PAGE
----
The big one there was a post about Zinke and Fort Harrison.
For the life of me I can’t understand why this site continues to link to articles from 2008 and 2011 and 2012 at the end of each new post.
When it comes to Missoula Current there are no social media numbers to go off of, and James Conner doesn’t believe in that at Flathead Memo, nor does he believe in letting people comment on his posts.
For Cowturd we get the following likes on their previous posts
So that site gets quite the bit of loving from Facebook.
Who are all those people liking the content? I really have no idea, but since the site’s been operating for years, I guess it’s got a following built up.
When it comes to Big Sky Words we get the following for Facebook likes on the previous posts:
Clearly, no one gives a fuck about my content when it comes to Facebook.
So what does this all mean?
To me it says that former reporters do the best when it comes to Montana blogging, at least when it comes to the rankings.
Perhaps the content excels as well, as why would people be visiting?
We can also say that those two sites in particular are doing so well because of a fall-off in local reporting when it comes to Missoula and Billings.
All in all, it should be viable for Montana newspaper reporters to jump ship and start their own online ventures…at least when it comes to traffic.
What about funding?
We continually see Kidston asking for $50 and in Billings they’re not shy about their need for fundraising to stay going.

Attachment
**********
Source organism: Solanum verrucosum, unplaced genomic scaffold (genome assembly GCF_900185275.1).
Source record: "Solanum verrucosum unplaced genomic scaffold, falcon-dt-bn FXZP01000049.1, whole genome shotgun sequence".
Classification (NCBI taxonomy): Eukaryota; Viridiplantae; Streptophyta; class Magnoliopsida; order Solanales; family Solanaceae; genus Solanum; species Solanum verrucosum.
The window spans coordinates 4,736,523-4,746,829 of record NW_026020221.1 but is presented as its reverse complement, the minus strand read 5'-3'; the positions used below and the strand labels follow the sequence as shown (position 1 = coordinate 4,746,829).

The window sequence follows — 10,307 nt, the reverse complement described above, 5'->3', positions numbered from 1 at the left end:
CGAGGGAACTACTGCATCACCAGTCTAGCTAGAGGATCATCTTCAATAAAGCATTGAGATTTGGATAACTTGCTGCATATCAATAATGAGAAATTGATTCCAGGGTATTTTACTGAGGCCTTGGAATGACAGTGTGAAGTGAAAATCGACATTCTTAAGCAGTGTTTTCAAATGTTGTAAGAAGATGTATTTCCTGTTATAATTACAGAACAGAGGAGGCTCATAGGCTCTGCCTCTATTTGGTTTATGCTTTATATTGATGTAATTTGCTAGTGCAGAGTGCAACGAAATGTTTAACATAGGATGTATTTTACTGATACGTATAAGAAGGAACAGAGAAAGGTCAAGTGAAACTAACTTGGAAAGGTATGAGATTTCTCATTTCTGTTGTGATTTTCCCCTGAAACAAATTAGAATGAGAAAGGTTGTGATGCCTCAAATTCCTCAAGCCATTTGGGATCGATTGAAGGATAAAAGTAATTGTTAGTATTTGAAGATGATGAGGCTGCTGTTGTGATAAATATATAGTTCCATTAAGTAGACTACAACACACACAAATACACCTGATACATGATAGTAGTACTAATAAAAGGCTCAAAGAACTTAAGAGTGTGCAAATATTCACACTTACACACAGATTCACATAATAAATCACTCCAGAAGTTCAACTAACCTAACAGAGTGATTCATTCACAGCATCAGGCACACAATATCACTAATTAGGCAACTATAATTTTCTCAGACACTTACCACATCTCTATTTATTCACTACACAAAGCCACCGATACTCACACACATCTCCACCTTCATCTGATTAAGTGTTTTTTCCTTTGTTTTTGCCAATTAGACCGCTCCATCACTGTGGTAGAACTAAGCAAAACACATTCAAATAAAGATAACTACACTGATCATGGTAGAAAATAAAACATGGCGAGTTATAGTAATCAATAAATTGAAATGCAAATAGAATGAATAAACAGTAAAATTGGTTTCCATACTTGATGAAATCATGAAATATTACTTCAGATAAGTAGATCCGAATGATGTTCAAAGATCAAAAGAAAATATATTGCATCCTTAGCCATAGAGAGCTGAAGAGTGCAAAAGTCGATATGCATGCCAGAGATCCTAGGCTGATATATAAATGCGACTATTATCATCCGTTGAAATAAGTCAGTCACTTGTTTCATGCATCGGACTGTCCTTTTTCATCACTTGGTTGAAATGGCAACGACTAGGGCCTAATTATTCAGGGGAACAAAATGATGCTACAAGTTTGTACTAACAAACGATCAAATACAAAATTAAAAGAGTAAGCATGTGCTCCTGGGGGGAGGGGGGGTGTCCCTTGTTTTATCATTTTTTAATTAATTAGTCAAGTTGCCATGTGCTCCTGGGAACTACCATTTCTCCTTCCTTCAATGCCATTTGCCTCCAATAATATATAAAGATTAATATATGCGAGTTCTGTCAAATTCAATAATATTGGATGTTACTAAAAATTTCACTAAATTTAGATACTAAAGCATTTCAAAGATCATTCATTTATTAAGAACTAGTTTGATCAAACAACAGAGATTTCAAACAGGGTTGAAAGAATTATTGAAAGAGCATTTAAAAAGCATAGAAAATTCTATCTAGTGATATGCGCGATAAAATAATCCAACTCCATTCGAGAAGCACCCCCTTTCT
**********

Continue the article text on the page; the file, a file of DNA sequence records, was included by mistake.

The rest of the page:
Missoula Current and Last Best News, however, both have local businesses buying up ad space.
I wonder if this is what accounts for their rankings - continuous links from other established business sites.
Still, they have to ask their readers for money.
In other words, the sites aren’t making money on their own.
I only make about $75 a month from advertising on this site, and that’s all from Google AdSense.
So clearly I’m not doing this for the money, and most Montana blogs will say the same.
Who is doing it for the money are the state newspapers, and boy are they failing at it!
More and more we see copy-paste jobs from other media sources, AP filling in the gaps, and tons of local sports and foreign travel posts.
When it comes to politics, economics, and social issues, readers are left wanting.
So they go to the blogs or social media or just do without.
I feel the vast majority just do without, not worrying about what’s happening in their own backyard.
That should really come as no surprise as many people don’t even talk to their neighbors anymore, and we sure don’t do community get-togethers or social club organizations.
People mostly stick to themselves these days, and that plays havoc on the social cohesion necessary for a vibrant and viable community.
I encourage you to read Bowling Alone by Robert Putnam to get some good numbers on how far our society has fallen in this regard from a generation or two ago.
But few read anymore, and our state newspapers will be quick to point that out.
Seems many aren’t reading the blogs either, as most of them are seeing drops.
Perhaps that’s summer, a time when people travel and get away from it all.
Or it could be a long-term trend that’s here to stay.
If people have no problem getting ‘news’ from Facebook, what do they need ‘real’ media for?
Most of the time, they don’t feel they need it.
A Final Note
I’m leaving my computer at home, and no, I don’t use a smart phone.
So…no new posts for a bit…maybe longer.
We’ll see what happens when I get back.